New Brighton man convicted of killing his neighbor admits he lied, gets life in prison


Before a New Brighton man convicted of fatally shooting his neighbor following a years-long dispute was sentenced to life in prison without parole, he apologized and admitted he lied during his trial.

Neil Zumberge was found guilty last month in the May 5, 2014, shooting death of his New Brighton neighbor, 46-year-old Todd Stevens. He also injured Stevens' girlfriend, Jennifer Damerow-Cleven, 49, in the shooting.

In addition to the life sentence, Judge Margaret Marrinan sentenced Zumberge to serve 15 years in prison for the attempted first-degree murder charge, which will be served consecutively with his life sentence, the Star Tribune says.

Zumberge had admitted to the shooting, but claimed self defense during his trial, while prosecutors said Zumberge had a grudge against Stevens because of previous disputes, including how he feed deer in his yard.

At Wednesday's sentencing hearing, Zumberge apologized and also said he lied on the witness stand about some facts involving the shooting, telling the court he was "coached."

"I'd like to tell the truth and possibly start the healing process and make peace with God. The victim's family is entitled to this," Zumberge told the court, according to the Pioneer Press.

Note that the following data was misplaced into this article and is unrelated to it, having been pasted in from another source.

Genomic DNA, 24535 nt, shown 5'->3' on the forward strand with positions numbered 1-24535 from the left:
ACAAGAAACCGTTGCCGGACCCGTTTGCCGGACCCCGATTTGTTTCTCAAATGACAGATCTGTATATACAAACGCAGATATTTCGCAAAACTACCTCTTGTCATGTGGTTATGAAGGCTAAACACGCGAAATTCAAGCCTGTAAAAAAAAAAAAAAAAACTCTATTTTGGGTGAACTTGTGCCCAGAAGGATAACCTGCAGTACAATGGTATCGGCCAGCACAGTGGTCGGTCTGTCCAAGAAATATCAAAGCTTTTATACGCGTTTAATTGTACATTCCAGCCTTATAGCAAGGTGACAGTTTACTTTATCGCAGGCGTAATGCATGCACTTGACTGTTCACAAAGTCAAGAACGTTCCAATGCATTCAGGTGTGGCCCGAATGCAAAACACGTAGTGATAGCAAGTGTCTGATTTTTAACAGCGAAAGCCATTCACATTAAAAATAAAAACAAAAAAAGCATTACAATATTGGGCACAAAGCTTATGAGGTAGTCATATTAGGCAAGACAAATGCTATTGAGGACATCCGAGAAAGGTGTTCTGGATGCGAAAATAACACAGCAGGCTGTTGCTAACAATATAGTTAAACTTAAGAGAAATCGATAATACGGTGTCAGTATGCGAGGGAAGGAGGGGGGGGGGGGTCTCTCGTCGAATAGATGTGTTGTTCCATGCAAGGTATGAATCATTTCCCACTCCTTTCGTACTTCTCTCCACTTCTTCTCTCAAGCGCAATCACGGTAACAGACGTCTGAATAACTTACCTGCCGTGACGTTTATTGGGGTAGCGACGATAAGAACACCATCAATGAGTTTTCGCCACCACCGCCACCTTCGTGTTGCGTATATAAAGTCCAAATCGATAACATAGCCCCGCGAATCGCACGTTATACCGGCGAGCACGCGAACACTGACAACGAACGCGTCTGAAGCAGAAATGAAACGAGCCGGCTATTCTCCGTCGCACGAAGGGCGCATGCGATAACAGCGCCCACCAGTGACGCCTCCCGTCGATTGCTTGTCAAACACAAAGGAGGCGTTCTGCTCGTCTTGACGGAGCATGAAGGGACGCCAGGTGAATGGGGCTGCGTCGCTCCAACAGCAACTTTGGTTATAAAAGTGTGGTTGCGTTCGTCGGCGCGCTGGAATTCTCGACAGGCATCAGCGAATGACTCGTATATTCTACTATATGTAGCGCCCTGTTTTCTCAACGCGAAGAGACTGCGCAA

"The shooting didn't happen like I said, that the gun kept going off," Zumberge said, the newspaper notes. "That's not true. That I saw him reaching for his cellphone which I thought was a gun, that's really not the truth. That was the result of coaching I received."

He also said he didn't intend to shoot Damerow-Cleven, the Pioneer Press says.

He also apologized in a jailhouse interview with the Star Tribune on Tuesday, saying: “I’m sorry for his family and my family, and all the hurt that I’ve caused. It was my fault, too. I was being pigheaded.”

Zumberge plans to appeal his life sentence. FOX 9 says Zumberge has also made it clear that he wants to fire his attorney because he didn't feel he got the representation he needed.

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